Date of Award


Degree Name

Doctor of Philosophy



First Advisor

Schlesinger, Matthew

Second Advisor

Young, Michael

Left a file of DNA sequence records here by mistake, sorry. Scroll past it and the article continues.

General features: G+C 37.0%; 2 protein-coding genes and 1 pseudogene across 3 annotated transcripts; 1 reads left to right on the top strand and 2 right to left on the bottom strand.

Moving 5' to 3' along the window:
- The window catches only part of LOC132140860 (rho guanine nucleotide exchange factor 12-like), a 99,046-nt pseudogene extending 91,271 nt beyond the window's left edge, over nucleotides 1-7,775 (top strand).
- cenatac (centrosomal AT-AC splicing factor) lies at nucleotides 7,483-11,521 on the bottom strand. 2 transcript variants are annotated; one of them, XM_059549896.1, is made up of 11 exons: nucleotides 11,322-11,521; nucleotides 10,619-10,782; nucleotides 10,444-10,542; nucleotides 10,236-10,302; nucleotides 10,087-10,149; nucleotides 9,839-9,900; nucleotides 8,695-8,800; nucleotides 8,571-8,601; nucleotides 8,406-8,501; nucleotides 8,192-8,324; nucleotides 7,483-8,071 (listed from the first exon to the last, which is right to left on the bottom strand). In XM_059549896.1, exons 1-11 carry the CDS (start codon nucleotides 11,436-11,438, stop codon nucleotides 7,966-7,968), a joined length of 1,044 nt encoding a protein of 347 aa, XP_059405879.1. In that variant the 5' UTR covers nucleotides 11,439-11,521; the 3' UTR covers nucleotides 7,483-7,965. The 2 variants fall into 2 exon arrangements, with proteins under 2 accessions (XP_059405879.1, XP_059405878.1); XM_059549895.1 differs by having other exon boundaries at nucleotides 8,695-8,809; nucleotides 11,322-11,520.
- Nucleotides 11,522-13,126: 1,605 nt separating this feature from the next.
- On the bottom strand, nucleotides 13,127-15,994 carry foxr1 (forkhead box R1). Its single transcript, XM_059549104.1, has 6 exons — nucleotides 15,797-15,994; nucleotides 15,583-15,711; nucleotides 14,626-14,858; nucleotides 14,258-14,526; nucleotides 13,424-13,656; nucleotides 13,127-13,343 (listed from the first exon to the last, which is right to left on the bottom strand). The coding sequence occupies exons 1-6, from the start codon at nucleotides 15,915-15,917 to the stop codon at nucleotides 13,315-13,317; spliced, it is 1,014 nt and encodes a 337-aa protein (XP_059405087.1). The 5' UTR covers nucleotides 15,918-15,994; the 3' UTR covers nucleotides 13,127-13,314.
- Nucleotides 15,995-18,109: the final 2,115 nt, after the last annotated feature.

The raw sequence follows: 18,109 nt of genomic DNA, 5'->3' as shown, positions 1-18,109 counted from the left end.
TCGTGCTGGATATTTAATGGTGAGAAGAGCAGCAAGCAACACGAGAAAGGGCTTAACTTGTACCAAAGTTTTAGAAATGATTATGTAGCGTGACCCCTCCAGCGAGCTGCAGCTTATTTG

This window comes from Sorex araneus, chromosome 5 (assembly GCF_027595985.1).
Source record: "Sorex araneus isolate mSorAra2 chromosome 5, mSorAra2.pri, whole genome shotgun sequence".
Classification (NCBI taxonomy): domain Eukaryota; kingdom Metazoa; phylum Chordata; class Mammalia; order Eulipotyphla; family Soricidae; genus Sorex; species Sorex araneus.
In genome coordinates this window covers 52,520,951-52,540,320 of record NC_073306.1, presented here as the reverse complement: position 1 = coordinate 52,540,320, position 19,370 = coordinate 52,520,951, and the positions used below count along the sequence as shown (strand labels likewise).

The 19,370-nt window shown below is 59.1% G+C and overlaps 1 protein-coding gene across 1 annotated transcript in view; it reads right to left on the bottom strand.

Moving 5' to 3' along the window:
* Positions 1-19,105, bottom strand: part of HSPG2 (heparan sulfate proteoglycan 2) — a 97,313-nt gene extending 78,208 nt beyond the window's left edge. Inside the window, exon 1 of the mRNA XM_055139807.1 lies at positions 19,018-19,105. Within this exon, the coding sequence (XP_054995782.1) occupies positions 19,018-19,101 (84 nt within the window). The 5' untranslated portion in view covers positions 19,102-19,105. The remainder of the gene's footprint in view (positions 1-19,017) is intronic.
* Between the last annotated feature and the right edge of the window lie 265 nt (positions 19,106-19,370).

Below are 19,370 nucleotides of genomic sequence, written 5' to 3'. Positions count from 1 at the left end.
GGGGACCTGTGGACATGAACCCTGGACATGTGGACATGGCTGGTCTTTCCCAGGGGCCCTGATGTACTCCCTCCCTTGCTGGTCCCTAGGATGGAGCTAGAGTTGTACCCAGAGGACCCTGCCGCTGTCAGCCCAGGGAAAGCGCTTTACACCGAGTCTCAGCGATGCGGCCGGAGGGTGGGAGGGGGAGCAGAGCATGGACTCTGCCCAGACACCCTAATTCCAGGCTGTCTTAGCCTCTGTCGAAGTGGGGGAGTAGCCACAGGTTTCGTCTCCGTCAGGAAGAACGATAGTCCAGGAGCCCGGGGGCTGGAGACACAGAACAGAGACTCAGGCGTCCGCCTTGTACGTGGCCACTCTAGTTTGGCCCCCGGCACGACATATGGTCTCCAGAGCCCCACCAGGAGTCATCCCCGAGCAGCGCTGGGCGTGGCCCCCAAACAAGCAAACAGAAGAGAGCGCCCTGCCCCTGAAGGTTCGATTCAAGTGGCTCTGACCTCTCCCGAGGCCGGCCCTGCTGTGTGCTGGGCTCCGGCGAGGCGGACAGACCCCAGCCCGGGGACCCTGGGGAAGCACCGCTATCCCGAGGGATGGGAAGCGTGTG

The current study investigates the influence of auditory cues on the localization of briefly presented peripheral visual stimuli. Because the brief presentation of peripheral visual stimuli often leads to mislocalization (Binda, Morrone, & Burr, 2010; Bocianski, Musseler, & Erlhagen, 2008; Musseler, Heijden, Mahmud, Dubel, & Ertsey, 1999) these types of stimuli are the most commonly studied and represent the basis of the current study. Musseler et al. (1999) found that peripheral mislocalization toward the fovea occurred during asynchronous presentations of a pair of visual stimuli in retinal periphery, but not during synchronous presentations of stimuli. The current project is an investigation of how sound influences mislocalization of briefly presented peripheral stimuli. If the mechanism of mislocalization is an increased variability of responses when the peripheral stimuli are presented asynchronously, could sound reduce the variability of localization judgments and thus, reduce or eliminate the mislocalization effect? Does sound influence peripheral mislocalization in some other way? This study found that during a relative judgment task, a brief, laterally presented sound leads to mislocalization of a target stimulus toward the direction of the sound (Experiment 1). During an absolute judgment task, however, the influence of the brief, laterally presented sound no longer evokes mislocalization in the direction of the sound. Rather, stimulus onset asynchrony elicits mislocalization similar to the results of Musseler et al. (Experiment 2). When a dynamic sound stimulus occurs prior to the onset of the target stimulus during an absolute judgment task, however, sound idiosyncratically influences the localization of a target stimulus toward the onset of the sound stimulus or direction of the apparent motion of the sound stimulus (Experiment 3).




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